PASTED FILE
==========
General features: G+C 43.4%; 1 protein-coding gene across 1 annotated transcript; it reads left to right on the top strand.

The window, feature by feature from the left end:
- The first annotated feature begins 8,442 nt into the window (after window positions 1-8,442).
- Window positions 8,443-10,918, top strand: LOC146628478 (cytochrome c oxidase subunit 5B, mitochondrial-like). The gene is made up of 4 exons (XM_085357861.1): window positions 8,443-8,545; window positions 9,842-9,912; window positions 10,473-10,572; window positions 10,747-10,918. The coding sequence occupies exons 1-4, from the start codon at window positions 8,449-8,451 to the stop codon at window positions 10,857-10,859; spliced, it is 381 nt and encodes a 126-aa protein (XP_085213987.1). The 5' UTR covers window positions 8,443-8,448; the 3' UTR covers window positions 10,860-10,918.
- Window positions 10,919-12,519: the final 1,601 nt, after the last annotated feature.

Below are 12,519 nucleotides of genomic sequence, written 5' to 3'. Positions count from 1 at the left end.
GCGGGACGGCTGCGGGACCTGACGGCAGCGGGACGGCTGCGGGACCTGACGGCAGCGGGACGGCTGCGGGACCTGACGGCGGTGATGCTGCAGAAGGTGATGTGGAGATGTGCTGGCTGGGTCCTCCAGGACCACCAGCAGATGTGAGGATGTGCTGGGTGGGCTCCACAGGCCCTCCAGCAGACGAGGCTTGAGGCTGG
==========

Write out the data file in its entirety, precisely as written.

General features: G+C 43.4%; 1 protein-coding gene across 1 annotated transcript; it reads left to right on the top strand.

The window, feature by feature from the left end:
- The first annotated feature begins 8,442 nt into the window (after window positions 1-8,442).
- Window positions 8,443-10,918, top strand: LOC146628478 (cytochrome c oxidase subunit 5B, mitochondrial-like). The gene is made up of 4 exons (XM_085357861.1): window positions 8,443-8,545; window positions 9,842-9,912; window positions 10,473-10,572; window positions 10,747-10,918. The coding sequence occupies exons 1-4, from the start codon at window positions 8,449-8,451 to the stop codon at window positions 10,857-10,859; spliced, it is 381 nt and encodes a 126-aa protein (XP_085213987.1). The 5' UTR covers window positions 8,443-8,448; the 3' UTR covers window positions 10,860-10,918.
- Window positions 10,919-12,519: the final 1,601 nt, after the last annotated feature.

Below are 12,519 nucleotides of genomic sequence, written 5' to 3'. Positions count from 1 at the left end.
GCGGGACGGCTGCGGGACCTGACGGCAGCGGGACGGCTGCGGGACCTGACGGCAGCGGGACGGCTGCGGGACCTGACGGCGGTGATGCTGCAGAAGGTGATGTGGAGATGTGCTGGCTGGGTCCTCCAGGACCACCAGCAGATGTGAGGATGTGCTGGGTGGGCTCCACAGGCCCTCCAGCAGACGAGGCTTGAGGCTGG